Giving physicians the time to be clinicians again — 4 key thoughts on physician burnout

The fast-paced technology-driven healthcare field has spurred innovation and initiatives focused on enhancing patient care. With the good however, comes a serious, and as data proves, a far-reaching problem — physician burnout.

The 2016 Medscape Lifestyle Report surveyed more than 15,800 physicians spanning more than 25 specialties. The survey found among critical care, urology and emergency medicine physicians, nearly 55 percent reported a symptom of burnout. Burnout's fallout may impact patient care with burned out physician reporting a bias of 55 percent, 10 percent higher than physicians who are not burned out.

Andrew Brooks, MD, co-founder and chief medical officer of TigerText, is well-versed in the administrative burdens and data requirements driving burnout. He started the company to help physicians improve and eliminate the stress of the convoluted communication system.

Here are four thoughts on physician burnout:

1. Physicians are engaging in a balancing act. The influx of technology can pave the way for better treatment and care, but it often takes away time physicians could spend with patients.

"The increase in electronic documentation is staggering and this added layer of work has resulted in physicians spending more and more time being data entry clerks and less time being able to be clinicians," Dr. Brooks says.

Physicians are often pressed for time between obtaining all the necessary data CMS demands while also providing patients the highest quality of care. Oftentimes, this constant push and pull can lead to burnout despite a physician's best intentions.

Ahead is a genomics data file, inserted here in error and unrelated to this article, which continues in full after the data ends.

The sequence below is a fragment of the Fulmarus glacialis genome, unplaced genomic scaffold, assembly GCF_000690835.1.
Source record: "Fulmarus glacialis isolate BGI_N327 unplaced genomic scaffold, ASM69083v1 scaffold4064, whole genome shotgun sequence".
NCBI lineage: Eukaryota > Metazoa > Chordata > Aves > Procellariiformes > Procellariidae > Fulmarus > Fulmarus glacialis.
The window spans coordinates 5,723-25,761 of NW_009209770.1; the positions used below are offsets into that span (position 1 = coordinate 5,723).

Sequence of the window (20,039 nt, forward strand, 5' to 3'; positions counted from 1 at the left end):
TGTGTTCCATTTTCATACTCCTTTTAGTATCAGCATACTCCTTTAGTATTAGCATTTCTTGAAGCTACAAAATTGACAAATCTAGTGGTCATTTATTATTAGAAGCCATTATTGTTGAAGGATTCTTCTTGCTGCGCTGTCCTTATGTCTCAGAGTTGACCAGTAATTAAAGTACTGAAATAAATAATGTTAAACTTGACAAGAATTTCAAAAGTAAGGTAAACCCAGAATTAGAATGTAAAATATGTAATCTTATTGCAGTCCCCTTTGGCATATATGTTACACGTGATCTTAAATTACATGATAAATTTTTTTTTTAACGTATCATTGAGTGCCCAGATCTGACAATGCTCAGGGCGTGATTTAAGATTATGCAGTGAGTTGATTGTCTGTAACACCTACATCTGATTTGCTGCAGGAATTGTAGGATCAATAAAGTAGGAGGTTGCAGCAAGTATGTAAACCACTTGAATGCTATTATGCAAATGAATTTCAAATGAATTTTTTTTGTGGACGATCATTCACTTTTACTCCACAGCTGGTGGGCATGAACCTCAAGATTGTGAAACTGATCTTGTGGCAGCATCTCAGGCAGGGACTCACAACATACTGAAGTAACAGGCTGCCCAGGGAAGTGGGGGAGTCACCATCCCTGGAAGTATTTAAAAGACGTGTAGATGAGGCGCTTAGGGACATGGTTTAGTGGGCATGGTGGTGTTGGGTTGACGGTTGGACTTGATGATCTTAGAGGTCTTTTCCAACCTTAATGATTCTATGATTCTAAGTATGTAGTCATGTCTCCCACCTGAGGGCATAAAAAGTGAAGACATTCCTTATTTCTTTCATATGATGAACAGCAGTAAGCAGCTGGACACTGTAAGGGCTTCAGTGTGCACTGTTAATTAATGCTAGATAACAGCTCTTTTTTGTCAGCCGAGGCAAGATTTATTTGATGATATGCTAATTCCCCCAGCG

2. Burnout may have major consequences as the United States faces a physician shortage. The Association of American Medical Colleges recently found the United States will face a shortage of between 61,700 physicians and 94,700 physicians by 2025. If burnout continues to escalate, this number may increase if physicians opt to leave medicine.

"The training process for a physician is no less than 11 to 15 years depending on the specialty. You don't just snap your fingers and mint new doctors," Dr. Brooks says. "With less physicians willing to do the work, who will take care of our sick?"

3. Healthcare is slow to respond. The healthcare industry is struggling to keep pace with technology, and is often not equipped with the tools to handle the possible fallouts. Despite communication tools flooding the industry, getting the right information to the right person in a timely manner may be a challenge for many healthcare facilities. Additionally, some practices choose to not implement technology that would improve the coordination of care.

"The very same clinicians who rely on faxes and pagers would never opt in to using those technologies in their personal lives. Most of us carry smartphones, which allows us to communicate asynchronously," Dr Brook says. "Less frustration and less friction with workflow will go a long way toward mitigating burnout rates."

Technological solutions can improve the communication process for ambulatory surgery centers and hospitals alike. An integrated communication system may alleviate many frustrations providers face while also enhancing patient care.

4. Providers have all the tools in place for success. The demand for data will continue to increase, and the industry has technology available to facilitate change.

"With the combination of digitization of records combined with ubiquitous presence of smartphones, the ability to act on the information available is now here," Dr. Brooks says.  

The key is to take the data from technology to improve patients' lives, although operability is no easy feat.

"Our challenge is now to work toward a new and different thought process on workflow. Fortunately, we have seen a massive shift recently toward understanding this, and that's great news for physicians and nurses," he adds.

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